Good Cause for AllLeave a Comment
Before 2019, a landlord could evict a tenant without providing a reason for the eviction. That changed when the tenant movement in Philadelphia won a victory in passing “Good Cause” legislation that requires landlords to give an approved reason for evicting a tenant.
The current bill says that a landlord can move to evict a tenant or end their lease only under certain situations – such as non-payment of rent, if the tenant causes significant damage to the home, if the landlord intends to rent to a family member, if the landlord intends to make significant renovations to an empty unit (full list here). In those cases, the landlord is still required to provide notice to the tenant and follow the legal court process. However, these protections only apply to tenants in leases less than a year. (More on your protections as a tenant, here.)
The Philadelphia Rent Control Coalition, of which CLS is a member, is fighting to strengthen the existing good cause bill. The Coalition wants to see the bill amended to apply to all tenants (not just tenants with leases less than a year), to give better notice to tenants, and to require landlords to pay relocation fees to tenants.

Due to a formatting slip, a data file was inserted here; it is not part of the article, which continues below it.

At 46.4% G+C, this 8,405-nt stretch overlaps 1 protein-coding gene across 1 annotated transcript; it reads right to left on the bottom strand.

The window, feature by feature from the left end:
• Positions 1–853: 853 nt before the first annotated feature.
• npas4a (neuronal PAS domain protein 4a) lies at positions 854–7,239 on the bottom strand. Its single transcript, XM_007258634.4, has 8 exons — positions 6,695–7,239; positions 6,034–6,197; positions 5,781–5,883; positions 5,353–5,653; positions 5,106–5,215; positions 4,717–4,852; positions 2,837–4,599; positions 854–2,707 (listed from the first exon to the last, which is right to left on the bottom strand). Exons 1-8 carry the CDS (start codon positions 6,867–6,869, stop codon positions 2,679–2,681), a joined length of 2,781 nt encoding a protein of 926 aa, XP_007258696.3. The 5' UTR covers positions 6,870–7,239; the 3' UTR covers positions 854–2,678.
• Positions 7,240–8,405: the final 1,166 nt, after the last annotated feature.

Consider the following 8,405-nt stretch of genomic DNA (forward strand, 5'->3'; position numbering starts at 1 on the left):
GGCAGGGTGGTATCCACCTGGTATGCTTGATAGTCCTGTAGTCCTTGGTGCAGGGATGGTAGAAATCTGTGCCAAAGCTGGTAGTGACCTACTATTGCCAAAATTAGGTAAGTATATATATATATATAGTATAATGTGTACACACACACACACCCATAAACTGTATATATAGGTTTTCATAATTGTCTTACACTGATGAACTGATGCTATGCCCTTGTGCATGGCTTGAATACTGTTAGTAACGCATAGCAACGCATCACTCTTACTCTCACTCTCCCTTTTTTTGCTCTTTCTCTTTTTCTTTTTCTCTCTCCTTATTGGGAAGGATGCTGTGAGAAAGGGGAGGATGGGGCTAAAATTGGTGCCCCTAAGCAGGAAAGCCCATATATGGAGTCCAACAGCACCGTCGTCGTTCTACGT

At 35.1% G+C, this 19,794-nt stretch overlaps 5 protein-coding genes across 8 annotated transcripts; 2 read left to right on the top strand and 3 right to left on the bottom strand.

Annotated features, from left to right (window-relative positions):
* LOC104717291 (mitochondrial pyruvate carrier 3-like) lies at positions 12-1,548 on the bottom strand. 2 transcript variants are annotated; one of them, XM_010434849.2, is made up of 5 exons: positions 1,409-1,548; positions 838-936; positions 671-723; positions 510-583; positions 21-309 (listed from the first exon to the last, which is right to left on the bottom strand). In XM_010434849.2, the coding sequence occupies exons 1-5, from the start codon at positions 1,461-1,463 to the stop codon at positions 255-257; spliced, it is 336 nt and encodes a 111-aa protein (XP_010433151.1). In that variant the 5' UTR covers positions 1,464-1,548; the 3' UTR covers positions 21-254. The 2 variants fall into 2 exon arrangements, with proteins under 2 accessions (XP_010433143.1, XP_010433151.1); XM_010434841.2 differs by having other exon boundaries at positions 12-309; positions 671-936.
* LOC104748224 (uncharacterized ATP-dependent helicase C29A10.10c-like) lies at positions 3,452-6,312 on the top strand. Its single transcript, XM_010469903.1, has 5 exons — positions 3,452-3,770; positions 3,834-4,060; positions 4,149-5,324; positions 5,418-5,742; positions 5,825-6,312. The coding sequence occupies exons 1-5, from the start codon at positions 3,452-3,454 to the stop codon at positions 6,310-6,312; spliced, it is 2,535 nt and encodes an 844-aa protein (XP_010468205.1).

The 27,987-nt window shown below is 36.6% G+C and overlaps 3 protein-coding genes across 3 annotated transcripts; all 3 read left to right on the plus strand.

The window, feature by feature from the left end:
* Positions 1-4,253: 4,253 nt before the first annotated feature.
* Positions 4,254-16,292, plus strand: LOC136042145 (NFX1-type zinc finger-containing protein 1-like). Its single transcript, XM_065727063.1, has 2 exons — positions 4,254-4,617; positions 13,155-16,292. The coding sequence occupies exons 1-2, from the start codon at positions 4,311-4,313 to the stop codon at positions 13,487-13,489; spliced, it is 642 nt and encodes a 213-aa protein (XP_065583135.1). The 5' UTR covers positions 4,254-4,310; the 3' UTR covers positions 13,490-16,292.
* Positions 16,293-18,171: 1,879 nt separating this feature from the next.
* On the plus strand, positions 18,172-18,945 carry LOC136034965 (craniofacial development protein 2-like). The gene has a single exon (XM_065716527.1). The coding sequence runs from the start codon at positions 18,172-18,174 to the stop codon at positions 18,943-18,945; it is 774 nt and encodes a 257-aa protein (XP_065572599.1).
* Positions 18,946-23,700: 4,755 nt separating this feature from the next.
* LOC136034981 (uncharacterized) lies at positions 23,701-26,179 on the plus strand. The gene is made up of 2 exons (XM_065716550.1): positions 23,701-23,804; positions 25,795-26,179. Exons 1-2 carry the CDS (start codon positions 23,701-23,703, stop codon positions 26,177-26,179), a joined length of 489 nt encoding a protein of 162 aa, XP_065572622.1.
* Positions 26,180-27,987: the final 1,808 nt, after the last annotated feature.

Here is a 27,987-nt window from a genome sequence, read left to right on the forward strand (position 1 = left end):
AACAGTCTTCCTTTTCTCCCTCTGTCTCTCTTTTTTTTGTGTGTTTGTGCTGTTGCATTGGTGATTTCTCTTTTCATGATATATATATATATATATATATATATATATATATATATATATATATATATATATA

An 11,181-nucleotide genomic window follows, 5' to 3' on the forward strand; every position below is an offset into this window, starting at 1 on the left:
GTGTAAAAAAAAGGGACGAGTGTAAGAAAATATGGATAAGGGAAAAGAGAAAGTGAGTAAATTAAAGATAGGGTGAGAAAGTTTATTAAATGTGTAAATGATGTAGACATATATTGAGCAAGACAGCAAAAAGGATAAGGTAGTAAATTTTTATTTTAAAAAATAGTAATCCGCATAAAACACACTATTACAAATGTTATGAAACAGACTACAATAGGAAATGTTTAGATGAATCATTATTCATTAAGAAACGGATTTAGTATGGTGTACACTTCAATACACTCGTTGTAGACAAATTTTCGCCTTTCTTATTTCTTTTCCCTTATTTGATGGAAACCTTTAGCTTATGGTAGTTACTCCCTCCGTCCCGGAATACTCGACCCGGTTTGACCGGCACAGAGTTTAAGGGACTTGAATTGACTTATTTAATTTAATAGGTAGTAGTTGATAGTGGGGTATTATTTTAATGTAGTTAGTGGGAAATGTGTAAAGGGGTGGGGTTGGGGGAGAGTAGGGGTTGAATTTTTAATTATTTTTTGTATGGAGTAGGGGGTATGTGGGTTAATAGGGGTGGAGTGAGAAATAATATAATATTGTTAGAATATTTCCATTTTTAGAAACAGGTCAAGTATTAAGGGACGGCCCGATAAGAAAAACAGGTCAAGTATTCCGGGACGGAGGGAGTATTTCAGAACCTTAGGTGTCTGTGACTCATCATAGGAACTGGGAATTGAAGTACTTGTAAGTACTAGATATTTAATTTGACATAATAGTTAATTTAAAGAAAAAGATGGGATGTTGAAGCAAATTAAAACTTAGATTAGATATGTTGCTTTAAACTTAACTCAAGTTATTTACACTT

A strong good cause bill is necessary as we fight also for rent control, as the two policies work together. With good cause and no rent control, a landlord can still raise the rent to kick a tenant out. With rent control and no good cause, a landlord can evict a tenant for baseless reasons and then hike up the rent for the next tenant.
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